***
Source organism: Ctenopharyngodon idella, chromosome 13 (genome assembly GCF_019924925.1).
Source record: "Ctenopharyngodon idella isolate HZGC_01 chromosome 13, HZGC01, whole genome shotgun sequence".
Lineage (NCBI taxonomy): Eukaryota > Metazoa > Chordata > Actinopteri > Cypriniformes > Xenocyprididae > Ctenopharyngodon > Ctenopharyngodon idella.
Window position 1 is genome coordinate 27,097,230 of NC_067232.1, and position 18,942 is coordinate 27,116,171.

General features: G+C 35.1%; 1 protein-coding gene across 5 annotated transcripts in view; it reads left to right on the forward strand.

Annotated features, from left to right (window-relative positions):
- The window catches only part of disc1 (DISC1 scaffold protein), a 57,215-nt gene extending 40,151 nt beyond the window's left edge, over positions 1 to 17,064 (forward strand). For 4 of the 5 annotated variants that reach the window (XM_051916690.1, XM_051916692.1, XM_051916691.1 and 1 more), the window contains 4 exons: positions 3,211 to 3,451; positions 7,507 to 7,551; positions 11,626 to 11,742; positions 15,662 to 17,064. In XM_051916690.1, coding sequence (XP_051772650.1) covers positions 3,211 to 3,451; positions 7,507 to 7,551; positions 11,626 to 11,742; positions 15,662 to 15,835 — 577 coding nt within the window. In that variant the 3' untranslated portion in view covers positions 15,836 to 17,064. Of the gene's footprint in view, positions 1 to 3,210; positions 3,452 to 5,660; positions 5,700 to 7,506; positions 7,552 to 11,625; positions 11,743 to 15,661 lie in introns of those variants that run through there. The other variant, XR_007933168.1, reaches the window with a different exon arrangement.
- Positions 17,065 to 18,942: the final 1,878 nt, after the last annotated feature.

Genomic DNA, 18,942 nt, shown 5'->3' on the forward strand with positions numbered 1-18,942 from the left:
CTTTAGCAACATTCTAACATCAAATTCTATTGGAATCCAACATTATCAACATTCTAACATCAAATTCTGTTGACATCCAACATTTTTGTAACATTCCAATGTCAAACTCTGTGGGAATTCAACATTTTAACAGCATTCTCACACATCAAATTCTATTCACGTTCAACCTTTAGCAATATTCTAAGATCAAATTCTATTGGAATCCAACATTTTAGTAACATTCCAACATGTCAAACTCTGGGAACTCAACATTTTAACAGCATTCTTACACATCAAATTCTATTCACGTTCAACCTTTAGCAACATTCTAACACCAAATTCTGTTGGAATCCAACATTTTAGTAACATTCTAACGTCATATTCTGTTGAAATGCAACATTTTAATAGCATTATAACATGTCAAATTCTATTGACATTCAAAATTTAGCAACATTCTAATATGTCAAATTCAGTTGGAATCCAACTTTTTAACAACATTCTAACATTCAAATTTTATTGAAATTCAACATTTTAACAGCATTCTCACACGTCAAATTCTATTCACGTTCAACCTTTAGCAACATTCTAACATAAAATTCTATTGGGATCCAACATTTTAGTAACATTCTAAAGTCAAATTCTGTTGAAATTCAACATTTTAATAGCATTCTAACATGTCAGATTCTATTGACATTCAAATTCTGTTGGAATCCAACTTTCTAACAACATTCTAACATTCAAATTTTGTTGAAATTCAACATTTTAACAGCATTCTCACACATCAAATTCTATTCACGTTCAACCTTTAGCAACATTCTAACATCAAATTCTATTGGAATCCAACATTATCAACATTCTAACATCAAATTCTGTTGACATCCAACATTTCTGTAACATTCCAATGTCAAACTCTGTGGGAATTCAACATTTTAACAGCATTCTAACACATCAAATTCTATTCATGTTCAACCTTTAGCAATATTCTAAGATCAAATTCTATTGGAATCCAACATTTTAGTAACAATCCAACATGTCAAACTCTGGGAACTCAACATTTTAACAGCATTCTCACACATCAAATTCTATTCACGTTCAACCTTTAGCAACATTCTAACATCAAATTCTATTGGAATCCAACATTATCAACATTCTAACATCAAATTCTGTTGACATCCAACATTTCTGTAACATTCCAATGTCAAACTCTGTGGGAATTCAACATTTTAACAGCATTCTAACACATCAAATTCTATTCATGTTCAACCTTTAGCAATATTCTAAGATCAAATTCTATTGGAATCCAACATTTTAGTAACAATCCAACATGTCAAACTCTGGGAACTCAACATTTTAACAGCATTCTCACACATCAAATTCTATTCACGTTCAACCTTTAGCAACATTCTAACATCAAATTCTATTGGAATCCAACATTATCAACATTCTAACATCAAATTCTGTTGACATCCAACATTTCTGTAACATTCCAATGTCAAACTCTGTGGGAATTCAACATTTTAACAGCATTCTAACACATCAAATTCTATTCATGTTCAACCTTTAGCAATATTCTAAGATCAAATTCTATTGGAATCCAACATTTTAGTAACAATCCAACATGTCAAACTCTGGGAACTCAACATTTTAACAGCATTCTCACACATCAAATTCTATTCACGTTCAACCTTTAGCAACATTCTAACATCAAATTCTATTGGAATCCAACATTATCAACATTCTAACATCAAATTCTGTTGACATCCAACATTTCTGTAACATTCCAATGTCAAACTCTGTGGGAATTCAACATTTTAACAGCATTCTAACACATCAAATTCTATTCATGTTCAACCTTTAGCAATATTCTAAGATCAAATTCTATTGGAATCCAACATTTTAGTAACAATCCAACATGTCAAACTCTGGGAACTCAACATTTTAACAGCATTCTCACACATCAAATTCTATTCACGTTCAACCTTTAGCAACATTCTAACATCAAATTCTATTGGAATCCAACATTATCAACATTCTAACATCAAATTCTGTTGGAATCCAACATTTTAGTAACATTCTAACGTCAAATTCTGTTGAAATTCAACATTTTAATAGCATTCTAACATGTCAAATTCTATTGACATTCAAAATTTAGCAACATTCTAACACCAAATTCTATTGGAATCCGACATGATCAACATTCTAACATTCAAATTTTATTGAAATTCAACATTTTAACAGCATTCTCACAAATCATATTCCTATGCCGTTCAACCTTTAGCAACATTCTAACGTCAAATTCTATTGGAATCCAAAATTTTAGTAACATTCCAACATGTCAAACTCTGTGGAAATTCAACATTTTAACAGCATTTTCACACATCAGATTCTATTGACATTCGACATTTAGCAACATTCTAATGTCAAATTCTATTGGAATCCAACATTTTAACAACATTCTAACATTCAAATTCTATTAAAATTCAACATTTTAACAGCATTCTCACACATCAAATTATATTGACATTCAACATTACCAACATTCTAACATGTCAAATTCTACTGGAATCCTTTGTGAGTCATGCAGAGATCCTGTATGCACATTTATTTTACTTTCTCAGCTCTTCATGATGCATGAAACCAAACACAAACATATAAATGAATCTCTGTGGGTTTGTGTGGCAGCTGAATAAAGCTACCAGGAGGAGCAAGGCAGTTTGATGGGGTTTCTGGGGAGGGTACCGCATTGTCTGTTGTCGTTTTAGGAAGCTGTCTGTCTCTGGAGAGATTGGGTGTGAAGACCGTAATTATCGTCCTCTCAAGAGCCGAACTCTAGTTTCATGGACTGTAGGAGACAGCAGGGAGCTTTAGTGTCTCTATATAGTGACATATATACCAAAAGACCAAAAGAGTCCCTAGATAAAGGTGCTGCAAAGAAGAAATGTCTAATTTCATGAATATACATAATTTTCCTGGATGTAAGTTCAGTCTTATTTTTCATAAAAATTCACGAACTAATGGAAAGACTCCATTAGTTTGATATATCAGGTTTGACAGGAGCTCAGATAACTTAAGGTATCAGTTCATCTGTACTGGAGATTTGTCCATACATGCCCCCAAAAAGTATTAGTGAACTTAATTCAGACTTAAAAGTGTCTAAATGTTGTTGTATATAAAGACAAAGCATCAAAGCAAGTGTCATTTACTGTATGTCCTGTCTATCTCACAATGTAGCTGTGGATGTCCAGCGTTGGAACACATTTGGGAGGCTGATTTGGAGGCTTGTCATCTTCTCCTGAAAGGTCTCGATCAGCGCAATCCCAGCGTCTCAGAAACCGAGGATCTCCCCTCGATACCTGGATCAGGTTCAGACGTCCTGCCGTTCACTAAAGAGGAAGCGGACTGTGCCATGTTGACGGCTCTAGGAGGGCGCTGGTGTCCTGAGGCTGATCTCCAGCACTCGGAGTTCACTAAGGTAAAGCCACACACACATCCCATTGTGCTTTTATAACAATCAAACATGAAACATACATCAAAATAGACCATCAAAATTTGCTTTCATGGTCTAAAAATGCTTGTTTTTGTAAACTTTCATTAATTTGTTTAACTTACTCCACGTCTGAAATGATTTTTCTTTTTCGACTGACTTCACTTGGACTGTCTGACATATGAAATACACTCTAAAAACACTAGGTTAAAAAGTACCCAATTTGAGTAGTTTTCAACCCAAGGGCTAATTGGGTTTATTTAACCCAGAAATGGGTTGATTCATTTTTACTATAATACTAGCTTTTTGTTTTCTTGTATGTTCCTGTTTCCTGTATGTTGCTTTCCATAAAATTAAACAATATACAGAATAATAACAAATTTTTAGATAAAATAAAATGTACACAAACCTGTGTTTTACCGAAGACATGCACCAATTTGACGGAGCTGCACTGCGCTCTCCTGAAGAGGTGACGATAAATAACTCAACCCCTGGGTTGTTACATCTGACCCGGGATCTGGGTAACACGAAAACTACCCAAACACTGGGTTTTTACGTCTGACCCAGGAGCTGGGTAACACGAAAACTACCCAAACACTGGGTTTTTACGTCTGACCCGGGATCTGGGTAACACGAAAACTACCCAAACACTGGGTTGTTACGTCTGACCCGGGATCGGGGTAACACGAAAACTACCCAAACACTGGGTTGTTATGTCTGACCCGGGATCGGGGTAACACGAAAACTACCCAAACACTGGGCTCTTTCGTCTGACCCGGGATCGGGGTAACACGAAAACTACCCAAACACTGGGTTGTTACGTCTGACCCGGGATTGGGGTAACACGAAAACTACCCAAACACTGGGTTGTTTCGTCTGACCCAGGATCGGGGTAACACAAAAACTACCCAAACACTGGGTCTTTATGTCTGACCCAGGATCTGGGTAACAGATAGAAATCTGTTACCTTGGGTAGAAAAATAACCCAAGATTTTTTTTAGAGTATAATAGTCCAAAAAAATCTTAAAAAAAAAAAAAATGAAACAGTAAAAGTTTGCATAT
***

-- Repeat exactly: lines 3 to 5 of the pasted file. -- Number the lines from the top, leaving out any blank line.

Lineage (NCBI taxonomy): Eukaryota > Metazoa > Chordata > Actinopteri > Cypriniformes > Xenocyprididae > Ctenopharyngodon > Ctenopharyngodon idella.
Window position 1 is genome coordinate 27,097,230 of NC_067232.1, and position 18,942 is coordinate 27,116,171.

General features: G+C 35.1%; 1 protein-coding gene across 5 annotated transcripts in view; it reads left to right on the forward strand.